For everyone who has will be given more, and he will have an abundance. Whoever does not have, even what he has will be taken from him. (Matthew 25:29) I’m pretty sure I’ve never heard a sermon based on this saying of Jesus. It sounds so unfair! Yet this line comes up several places in […]
As often as you’ve read the prophecy of Jesus’ suffering in Isaiah 53, you’ll be shocked at the implications of one widely overlooked line.
One of the most difficult lines in the New Testament is Paul’s command that we “work out our salvation with fear and trembling.” (Philippians 2:12). Did he really mean that we should constantly shudder in fear of God’s judgment? I think Paul has a completely different idea in mind here. Let’s take a closer look. […]
The refreshment of Sabbath was primarily intended for the ones who could not rest without the permission of others. Sabbath was not just about religious observance, but about social justice.
Christians should be fascinated by how an ancient Jewish prayer describes the Kingdom of God being established on the earth, and how it desires that all the nations repent and worship the true God of heaven. It is very related to Jesus’ words about “the coming of the Kingdom of God.”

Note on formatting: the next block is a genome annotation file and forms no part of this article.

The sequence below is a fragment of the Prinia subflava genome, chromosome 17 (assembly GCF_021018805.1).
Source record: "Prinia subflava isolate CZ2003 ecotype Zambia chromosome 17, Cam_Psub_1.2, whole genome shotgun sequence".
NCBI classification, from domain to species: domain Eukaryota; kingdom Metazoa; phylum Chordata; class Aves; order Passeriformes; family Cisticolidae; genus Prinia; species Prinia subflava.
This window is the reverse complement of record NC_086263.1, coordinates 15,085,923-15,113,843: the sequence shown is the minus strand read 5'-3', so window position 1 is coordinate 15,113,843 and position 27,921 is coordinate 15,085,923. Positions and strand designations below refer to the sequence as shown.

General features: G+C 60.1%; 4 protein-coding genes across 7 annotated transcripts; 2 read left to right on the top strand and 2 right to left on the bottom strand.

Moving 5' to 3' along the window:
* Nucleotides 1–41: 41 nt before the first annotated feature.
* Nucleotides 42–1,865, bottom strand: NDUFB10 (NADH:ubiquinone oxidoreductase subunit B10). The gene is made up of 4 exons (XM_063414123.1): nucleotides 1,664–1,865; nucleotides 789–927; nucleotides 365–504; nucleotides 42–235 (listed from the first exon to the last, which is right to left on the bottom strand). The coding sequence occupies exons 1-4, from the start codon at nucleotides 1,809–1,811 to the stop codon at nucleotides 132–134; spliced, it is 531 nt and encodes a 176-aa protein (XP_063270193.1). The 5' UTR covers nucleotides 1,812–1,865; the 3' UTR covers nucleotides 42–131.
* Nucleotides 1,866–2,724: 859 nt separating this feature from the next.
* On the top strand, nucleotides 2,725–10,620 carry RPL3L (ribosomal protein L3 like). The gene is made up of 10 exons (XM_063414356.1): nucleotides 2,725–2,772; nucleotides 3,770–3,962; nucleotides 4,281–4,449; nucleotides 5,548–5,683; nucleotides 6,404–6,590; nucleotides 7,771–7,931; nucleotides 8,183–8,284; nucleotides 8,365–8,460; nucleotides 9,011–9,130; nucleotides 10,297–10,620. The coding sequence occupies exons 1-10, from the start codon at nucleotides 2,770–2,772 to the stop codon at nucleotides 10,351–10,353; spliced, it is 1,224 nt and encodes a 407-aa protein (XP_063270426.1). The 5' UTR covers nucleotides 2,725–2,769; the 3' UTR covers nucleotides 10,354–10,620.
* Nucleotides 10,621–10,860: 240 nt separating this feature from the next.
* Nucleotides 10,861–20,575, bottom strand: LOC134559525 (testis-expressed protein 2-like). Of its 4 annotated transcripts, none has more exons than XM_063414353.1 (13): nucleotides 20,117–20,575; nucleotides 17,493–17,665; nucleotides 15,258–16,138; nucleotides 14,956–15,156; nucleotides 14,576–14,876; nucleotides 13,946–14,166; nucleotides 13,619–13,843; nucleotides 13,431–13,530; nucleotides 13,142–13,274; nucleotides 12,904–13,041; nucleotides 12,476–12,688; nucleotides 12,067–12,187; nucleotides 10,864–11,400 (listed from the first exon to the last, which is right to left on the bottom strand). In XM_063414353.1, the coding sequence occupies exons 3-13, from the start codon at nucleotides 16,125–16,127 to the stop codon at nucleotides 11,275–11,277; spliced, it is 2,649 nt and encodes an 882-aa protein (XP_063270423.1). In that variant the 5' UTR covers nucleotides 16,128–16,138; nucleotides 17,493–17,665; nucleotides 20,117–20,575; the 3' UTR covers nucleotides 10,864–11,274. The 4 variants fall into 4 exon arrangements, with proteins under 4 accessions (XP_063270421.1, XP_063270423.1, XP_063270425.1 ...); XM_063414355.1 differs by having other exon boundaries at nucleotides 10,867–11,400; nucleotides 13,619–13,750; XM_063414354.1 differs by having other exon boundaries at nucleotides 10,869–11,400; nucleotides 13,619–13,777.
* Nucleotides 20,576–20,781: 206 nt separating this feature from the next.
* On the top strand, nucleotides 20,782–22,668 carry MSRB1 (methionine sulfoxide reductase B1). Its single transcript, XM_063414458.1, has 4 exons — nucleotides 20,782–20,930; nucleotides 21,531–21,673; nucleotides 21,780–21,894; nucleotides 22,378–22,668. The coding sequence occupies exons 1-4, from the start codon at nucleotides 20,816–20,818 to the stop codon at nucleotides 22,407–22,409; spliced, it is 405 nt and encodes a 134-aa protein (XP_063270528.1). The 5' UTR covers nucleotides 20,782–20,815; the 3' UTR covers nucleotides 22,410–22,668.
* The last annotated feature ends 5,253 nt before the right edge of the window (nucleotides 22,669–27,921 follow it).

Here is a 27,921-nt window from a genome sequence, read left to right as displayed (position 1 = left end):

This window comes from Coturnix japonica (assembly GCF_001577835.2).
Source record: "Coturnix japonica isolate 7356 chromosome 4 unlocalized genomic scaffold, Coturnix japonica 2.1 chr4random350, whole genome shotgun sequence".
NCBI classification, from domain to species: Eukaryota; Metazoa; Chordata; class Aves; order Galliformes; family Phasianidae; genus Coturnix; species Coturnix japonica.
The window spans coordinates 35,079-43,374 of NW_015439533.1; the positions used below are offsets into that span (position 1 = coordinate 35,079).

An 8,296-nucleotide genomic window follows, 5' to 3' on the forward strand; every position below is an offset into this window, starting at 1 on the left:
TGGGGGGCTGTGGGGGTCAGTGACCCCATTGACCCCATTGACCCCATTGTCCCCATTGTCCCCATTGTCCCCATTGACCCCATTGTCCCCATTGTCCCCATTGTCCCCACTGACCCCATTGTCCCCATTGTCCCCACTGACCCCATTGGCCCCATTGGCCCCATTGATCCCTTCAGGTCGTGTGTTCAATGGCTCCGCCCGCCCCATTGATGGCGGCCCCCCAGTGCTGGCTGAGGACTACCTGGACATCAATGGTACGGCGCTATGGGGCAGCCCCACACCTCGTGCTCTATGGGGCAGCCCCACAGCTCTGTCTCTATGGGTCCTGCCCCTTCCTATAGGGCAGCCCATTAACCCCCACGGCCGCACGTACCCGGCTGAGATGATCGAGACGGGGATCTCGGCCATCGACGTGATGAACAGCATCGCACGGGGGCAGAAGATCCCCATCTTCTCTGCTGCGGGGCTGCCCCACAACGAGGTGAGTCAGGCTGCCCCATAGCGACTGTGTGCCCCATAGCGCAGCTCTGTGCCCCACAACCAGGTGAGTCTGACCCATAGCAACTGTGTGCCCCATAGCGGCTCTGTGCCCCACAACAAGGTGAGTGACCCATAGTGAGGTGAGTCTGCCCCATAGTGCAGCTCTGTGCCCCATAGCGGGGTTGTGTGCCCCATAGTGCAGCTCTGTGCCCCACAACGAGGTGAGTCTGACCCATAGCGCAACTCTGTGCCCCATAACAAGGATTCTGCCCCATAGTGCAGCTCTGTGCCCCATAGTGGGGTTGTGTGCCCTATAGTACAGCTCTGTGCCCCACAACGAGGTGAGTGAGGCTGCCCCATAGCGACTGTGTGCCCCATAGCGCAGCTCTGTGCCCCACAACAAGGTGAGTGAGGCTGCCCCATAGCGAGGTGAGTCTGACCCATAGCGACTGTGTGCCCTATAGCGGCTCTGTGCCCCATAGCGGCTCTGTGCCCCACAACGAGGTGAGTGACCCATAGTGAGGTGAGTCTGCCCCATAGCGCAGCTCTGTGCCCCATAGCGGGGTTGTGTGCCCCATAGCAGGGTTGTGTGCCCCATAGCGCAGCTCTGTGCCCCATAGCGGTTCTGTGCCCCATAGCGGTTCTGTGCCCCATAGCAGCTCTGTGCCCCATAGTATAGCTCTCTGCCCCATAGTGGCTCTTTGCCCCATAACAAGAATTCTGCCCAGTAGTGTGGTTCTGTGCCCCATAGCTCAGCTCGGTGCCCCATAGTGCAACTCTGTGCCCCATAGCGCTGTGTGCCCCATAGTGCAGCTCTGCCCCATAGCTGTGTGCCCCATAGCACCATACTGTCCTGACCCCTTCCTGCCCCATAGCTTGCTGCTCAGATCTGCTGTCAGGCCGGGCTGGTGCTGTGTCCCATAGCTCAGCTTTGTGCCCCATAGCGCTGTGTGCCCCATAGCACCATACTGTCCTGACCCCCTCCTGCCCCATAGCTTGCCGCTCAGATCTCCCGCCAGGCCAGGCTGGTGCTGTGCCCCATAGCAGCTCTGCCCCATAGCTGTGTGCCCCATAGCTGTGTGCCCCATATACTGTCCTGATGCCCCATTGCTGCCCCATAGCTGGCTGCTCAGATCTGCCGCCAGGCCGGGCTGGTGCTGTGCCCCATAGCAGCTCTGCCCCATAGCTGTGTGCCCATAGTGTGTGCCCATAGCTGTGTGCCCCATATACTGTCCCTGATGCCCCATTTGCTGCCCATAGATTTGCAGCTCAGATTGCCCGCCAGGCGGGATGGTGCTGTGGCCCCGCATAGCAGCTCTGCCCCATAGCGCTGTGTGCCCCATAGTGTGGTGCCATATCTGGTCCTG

Consider the lilies, how they grow: they neither toil nor spin, yet I tell you, even Solomon in all his glory was not arrayed like one of these. But if God so clothes the grass, which is alive in the field today, and tomorrow is thrown into the oven, how much more will he clothe […]
by Lois Tverberg “And [the Lord] passed in front of Moses, proclaiming, “The LORD, the LORD, the compassionate and gracious God, slow to anger, abounding in love and faithfulness, maintaining love to thousands, and forgiving wickedness, rebellion and sin. Yet he does not leave the guilty unpunished; he punishes the children and their children for […]
The idea of hiddur mitzvah (beautifying a command) says that if God tells us to do something, we shouldn’t just do the minimum, but to perform it in the best way possible, sparing no expense or trouble.
Prior to celebrating our Passover Seder, I had always thought the crowds unimaginably fickle, cheering Jesus one day and then shouting for his head the next. But Jesus’ supporters never changed their minds. The entire plot unfolded in the wee hours, after the late-evening Passover feast had ended, while most people were sound asleep.
Jesus preached nonstop about the kingdom. I used to think of “kingdom” as abstract, not considering the fact that the word kingdom describes a community.